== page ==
4. Possible need for hysterectomy in the event of irreversible catastrophic bleeding
5. Wound complications not limited to separation and/or infection
6. Medical complications not limited to deep venous thrombosis, pulmonary embolism, cardiovascular accident, myocardial infarction, death.

I would not advise induction of labor at 26 weeks, as the chance of a successful vaginal delivery prior to 28-30 weeks in a primip is low.

Patient will remain NPO and on magnesium sulfate (for maternal seizure prophylaxis and fetal neuroprotection) at this time, as we await her 1200 labs. Will continue q4hr blood pressure monitoring, and she will be given her 60mg XR nifedipine at 0900.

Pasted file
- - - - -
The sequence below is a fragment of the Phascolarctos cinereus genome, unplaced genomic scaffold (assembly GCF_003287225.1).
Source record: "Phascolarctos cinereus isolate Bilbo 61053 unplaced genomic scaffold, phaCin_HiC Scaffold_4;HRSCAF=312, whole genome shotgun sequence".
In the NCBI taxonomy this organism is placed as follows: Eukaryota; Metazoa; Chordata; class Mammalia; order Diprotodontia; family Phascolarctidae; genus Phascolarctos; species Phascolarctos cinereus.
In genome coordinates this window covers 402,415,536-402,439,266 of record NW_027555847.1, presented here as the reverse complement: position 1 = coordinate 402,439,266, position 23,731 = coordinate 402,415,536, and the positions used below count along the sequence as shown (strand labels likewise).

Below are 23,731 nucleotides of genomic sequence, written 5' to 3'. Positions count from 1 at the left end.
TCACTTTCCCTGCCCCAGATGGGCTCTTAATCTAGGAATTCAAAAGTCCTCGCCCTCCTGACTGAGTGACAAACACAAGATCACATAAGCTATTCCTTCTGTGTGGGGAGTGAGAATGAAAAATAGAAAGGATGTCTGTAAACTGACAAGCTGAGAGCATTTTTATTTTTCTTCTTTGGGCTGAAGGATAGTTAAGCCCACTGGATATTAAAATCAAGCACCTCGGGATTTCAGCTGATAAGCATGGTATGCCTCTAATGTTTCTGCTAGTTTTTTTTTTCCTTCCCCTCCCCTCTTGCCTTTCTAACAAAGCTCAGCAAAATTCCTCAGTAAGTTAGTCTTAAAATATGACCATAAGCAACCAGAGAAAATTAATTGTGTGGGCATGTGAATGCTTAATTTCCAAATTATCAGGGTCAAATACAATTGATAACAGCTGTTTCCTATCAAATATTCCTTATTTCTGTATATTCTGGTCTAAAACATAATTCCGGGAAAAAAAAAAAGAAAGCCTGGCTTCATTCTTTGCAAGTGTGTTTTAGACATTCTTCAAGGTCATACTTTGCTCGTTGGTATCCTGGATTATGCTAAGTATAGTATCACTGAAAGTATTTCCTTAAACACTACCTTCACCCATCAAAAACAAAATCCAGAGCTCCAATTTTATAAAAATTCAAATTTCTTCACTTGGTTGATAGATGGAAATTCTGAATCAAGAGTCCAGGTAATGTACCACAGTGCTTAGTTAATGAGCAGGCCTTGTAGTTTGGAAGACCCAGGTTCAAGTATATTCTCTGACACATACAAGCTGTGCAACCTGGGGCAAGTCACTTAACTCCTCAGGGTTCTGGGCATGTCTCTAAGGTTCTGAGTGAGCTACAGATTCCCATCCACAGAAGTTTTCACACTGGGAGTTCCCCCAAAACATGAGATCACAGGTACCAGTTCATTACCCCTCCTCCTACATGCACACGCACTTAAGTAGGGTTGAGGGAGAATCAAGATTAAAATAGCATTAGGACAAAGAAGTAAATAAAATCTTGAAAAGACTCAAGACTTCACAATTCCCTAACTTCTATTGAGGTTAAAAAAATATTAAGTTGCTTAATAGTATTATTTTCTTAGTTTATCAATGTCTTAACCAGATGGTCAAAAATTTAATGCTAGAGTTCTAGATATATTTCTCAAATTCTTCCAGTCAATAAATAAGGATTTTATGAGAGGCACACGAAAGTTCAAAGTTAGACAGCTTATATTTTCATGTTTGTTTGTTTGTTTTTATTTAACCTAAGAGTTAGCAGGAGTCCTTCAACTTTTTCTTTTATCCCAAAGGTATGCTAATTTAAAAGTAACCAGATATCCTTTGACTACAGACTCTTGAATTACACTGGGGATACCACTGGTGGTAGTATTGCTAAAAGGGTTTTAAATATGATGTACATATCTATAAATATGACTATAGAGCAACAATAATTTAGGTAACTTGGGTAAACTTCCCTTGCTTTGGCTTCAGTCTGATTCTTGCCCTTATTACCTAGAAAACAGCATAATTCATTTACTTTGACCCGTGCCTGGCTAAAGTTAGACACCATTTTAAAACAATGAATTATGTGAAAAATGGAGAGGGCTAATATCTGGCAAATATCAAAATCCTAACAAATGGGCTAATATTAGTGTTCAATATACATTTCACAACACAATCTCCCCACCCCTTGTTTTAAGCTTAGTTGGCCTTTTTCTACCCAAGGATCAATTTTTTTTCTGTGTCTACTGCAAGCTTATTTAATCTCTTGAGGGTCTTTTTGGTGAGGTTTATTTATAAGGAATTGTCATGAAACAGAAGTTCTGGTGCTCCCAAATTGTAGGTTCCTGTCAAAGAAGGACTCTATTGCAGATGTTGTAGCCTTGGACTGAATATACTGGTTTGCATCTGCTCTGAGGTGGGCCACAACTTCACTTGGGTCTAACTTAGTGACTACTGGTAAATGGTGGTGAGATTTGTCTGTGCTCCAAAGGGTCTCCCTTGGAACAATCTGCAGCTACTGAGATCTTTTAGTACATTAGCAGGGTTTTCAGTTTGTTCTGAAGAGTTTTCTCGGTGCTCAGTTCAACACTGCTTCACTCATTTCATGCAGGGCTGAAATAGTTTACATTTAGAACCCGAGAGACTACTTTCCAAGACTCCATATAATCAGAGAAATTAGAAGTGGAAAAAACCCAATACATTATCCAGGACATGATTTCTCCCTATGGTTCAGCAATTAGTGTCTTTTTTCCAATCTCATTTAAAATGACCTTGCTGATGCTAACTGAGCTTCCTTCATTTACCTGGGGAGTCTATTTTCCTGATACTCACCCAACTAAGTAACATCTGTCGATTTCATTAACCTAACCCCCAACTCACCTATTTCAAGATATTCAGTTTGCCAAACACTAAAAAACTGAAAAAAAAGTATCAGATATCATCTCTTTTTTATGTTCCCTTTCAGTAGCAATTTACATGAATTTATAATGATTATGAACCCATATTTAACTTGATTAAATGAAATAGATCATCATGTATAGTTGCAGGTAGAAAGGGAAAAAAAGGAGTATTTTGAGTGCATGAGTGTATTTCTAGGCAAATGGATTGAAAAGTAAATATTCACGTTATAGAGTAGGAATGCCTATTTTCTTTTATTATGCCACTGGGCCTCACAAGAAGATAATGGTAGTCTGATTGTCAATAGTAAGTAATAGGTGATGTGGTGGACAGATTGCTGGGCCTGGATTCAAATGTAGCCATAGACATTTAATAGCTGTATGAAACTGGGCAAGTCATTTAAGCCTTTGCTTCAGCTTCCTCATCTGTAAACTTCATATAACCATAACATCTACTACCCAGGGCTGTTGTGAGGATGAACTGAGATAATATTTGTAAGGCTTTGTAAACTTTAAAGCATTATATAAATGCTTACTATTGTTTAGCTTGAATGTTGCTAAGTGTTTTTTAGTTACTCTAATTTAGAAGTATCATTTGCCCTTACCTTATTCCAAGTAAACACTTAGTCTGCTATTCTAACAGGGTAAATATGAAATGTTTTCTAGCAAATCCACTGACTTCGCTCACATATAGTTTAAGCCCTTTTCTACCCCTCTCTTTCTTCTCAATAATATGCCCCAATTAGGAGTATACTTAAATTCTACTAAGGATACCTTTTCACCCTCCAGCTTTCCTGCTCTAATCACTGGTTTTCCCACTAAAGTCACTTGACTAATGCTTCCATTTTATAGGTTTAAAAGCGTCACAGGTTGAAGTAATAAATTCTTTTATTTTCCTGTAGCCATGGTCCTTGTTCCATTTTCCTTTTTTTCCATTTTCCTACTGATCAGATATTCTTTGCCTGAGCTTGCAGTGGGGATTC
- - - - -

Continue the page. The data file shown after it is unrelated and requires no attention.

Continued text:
Scientists-discover-critical-molecular-biomarkers-of-preeclampsia
From Debuglies.com

Spinal Anesthesia in Severe Preeclampsia. Anesthesia & Analgesia: September 2013 – Volume 117 – Issue 3 – p 686–693.

PDF version of article above

Subarachnoid block for caesarean section in severe preeclampsia. J Anaesthesiol Clin Pharmacol. 2011 Apr-Jun; 27(2): 169–173.

Comparing the Hemodynamic Effects of Spinal Anesthesia in Preeclamptic and Healthy Parturients During Cesarean Section. Anesth Pain Med. 2016 Jun; 6(3): e11519.

Recent advances in pre-eclampsia management: an anesthesiologist’s perspective! Anaesthesia, Pain & Intensive Care ISSN 1607-8322, ISSN (Online) 2220-5799.

Hemodynamic Changes Associated with Spinal Anesthesia for Cesarean Delivery in Severe Preeclampsia. Anesthesiology 5 2008, Vol.108, 802-811.

Birth plan: Vaginal delivery vs. Elective C-section